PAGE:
Thursday 15 August 2013

Short Story 2013 Shortlist, Sanathkumar Pasupathy

The Last SMS

The name Vikas Tolani has come to epitomise the perils of using a mobile phone in a busy thoroughfare. The unfortunate event that led to his incarnation has now taken the form of a caution advisory notice like ‘Cigarette Smoking is Injurious to Your Health’ or ‘Do Not Drink and Drive’. This association was inevitable considering the widespread proliferation of the shocking video that had captured the incident. If one had not received it as an email forward, then they might have seen it on Facebook, and if they happened to miss it there, then there was no escaping the news channels.
Although we may blame the media’s tendency to sensationalise and lament at our nature to seek visual stimulation in the macabre, there were elements of this video that made it a compelling watch. The key element was the video’s unpredictability. Its frame gave a broad perspective, capturing the image of all the vehicles passing through the intersection. The camera was placed at an angle that made the four streets leading up to the crossing visible. There was plenty to see but nothing to focus on. Further distraction was caused by a background conversation recorded over the traffic’s din, suggestive of someone experimenting with the camera’s settings. Therefore, it was highly improbable that anyone watching the video for the first time would have noticed the truck coming in from the left. Neither would they have focused their attention on the tall lean frame of Vikas, who was meandering through the intersection. 
The unexpected nature of the accident jolted the viewer with surprise when the truck crashed into Vikas’ midriff. The screech of the tyres added an eerie sound effect as the camera tracked the spectacular flight of Vikas’ body along the street. He was, and this was confirmed later, dead on impact. So when his body bounced off the concrete road after flying 60 feet and splattered across the lanes, he was already dead. Those of us who felt guilty about watching the video in awe of the spectacular hang time of his body can take some solace from that fact.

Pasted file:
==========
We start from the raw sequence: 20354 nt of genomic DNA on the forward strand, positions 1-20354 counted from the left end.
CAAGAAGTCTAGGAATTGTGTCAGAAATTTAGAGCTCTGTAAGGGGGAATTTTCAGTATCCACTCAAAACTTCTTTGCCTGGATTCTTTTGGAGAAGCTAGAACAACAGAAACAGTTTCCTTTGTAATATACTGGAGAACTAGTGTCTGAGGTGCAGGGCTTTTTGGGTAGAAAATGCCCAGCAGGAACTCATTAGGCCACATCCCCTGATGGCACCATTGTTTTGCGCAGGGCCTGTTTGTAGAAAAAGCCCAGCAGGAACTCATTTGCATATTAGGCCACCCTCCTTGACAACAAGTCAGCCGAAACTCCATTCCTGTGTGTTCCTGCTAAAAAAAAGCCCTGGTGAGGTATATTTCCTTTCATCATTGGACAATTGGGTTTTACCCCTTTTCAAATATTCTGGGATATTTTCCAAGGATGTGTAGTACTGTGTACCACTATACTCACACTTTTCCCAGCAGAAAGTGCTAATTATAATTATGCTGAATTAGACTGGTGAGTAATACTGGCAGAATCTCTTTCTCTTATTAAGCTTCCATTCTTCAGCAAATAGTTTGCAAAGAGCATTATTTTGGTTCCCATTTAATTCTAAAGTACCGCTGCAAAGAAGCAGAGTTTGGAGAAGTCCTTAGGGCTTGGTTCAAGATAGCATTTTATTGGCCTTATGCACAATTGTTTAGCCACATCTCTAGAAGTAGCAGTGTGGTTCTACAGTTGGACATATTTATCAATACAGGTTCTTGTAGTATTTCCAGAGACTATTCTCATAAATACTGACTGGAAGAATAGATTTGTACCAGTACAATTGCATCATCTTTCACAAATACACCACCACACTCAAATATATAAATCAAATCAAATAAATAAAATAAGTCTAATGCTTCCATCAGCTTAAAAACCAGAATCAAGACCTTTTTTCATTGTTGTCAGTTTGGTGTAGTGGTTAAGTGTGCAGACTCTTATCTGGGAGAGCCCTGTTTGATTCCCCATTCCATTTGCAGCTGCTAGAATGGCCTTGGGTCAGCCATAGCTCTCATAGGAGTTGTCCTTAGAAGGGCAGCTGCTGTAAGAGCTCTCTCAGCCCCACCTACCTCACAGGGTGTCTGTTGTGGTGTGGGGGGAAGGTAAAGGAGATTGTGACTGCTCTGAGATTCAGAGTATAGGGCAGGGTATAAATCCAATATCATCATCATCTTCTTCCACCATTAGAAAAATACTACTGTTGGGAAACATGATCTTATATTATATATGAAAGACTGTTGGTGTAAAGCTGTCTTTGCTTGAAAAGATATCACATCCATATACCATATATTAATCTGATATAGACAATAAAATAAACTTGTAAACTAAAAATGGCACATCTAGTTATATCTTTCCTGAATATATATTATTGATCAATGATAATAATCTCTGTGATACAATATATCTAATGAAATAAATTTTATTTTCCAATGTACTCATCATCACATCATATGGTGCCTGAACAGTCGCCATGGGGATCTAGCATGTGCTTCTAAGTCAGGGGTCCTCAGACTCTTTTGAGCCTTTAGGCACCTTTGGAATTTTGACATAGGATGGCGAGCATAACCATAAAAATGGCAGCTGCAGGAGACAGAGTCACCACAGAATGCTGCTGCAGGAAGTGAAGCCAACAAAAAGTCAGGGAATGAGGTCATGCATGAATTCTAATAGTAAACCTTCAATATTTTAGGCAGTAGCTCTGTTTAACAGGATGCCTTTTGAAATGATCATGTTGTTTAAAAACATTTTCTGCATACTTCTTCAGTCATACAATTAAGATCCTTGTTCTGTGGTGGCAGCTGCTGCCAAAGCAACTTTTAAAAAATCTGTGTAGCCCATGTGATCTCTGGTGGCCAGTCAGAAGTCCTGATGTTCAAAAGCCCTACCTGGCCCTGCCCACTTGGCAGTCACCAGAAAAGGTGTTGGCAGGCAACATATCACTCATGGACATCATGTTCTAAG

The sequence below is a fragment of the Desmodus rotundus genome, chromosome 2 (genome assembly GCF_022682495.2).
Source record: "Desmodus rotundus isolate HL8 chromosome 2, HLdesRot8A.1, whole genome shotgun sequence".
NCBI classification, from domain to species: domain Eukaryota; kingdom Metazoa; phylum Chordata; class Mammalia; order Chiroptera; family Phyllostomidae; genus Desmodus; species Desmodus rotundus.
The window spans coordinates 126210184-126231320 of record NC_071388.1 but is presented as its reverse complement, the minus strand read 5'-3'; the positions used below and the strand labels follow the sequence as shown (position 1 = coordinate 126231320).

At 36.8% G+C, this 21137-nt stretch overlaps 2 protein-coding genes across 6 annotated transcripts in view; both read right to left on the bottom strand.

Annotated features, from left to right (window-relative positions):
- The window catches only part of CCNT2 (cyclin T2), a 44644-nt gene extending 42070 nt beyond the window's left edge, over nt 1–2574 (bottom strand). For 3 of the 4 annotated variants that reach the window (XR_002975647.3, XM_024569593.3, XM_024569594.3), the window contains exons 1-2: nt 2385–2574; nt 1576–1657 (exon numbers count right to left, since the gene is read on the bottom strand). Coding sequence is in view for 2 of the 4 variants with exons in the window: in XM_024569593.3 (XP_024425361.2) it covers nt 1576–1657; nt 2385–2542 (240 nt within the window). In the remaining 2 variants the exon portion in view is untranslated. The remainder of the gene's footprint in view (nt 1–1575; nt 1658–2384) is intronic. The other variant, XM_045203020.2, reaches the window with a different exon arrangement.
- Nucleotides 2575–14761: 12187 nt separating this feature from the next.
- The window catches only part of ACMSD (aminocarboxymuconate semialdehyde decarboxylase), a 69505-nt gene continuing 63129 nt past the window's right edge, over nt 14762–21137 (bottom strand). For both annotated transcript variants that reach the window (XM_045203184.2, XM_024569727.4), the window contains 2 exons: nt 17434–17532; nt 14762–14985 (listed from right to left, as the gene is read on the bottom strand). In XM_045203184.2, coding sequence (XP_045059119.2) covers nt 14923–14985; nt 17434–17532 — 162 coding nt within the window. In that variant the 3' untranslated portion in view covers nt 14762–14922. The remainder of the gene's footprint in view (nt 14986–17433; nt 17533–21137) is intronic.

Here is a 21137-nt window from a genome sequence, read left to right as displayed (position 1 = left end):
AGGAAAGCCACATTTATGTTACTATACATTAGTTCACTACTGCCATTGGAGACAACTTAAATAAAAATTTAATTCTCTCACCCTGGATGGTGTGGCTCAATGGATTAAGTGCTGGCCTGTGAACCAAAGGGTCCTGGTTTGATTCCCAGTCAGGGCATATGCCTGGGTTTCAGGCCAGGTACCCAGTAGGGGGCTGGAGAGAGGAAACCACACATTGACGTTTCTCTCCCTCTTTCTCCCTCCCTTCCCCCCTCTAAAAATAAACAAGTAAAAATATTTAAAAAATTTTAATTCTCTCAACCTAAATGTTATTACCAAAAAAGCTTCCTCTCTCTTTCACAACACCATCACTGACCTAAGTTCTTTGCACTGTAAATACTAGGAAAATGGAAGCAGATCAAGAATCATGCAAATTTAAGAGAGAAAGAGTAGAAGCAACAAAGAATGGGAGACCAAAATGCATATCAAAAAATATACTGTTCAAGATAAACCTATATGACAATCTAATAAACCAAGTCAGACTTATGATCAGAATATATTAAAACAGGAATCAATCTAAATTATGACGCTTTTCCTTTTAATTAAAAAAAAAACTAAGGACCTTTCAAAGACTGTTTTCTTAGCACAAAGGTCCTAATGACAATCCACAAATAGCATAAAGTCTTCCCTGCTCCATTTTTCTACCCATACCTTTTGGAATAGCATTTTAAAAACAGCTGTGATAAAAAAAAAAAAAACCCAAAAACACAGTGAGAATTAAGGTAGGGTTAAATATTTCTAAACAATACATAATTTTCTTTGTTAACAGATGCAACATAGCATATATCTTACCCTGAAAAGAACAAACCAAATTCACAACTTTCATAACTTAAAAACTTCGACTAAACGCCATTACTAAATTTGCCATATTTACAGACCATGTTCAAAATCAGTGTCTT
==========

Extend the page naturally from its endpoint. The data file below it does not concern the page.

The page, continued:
There was no doubt that the last few seconds of Vikas’ life were spent operating his mobile phone. It was also clear from the video that he was not using it for conversational purposes. Just before the truck moved into his blind side, Vikas could be seen looking at the device while operating it. Perhaps this explains his distracted wandering into the middle of the intersection. The simplest explanation is that he was in the middle of texting someone before the truck hit him. Apart from this potentially accurate speculation, little else is known. The cellular network refused to disclose information on his cell phone usage, citing confidentiality. The police deemed this usage to be irrelevant to the case. Vikas’ grief-stricken parents were neither keen nor amenable to pursue the matter but stated that they were not the intended targets of his last SMS.
The speculation lasted a while in the news. What baffled them even more was the disappearance of Vikas’ phone. Considering what happened to his body, they were not optimistic about the phone’s condition, but its complete disappearance had a disgusting implication: that someone had stolen the broken phone from a man so gruesomely killed in an accident. One of the news channels, deploring the current state of morality, launched an unsuccessful investigation to snare this ‘heartless vulture’. Alas, no information was forthcoming. Soon enough, they moved on to capture the next breaking news story, and we moved on to other videos and email forwards. Vikas Tolani became the guy who died while texting in traffic.

Kavita Mhaske could still remember how her stomach had churned on hearing the news, and yet, she did not have enough time to grieve as the events that unfolded soon afterward took her through a roller coaster of emotions. Unlike us, she heard about the incident from a mutual friend approximately an hour after it took place. The news was broken to her over the phone very matter-of-factly with no attempt at softening the blow. Had the true nature of her relationship with Vikas been common knowledge in the office, or even known to close friends, the news might have been conveyed after more deliberation. But no one knew that they were seeing more than what was appropriate of each other for six months—inappropriate since Kavita had been married for three years when they met.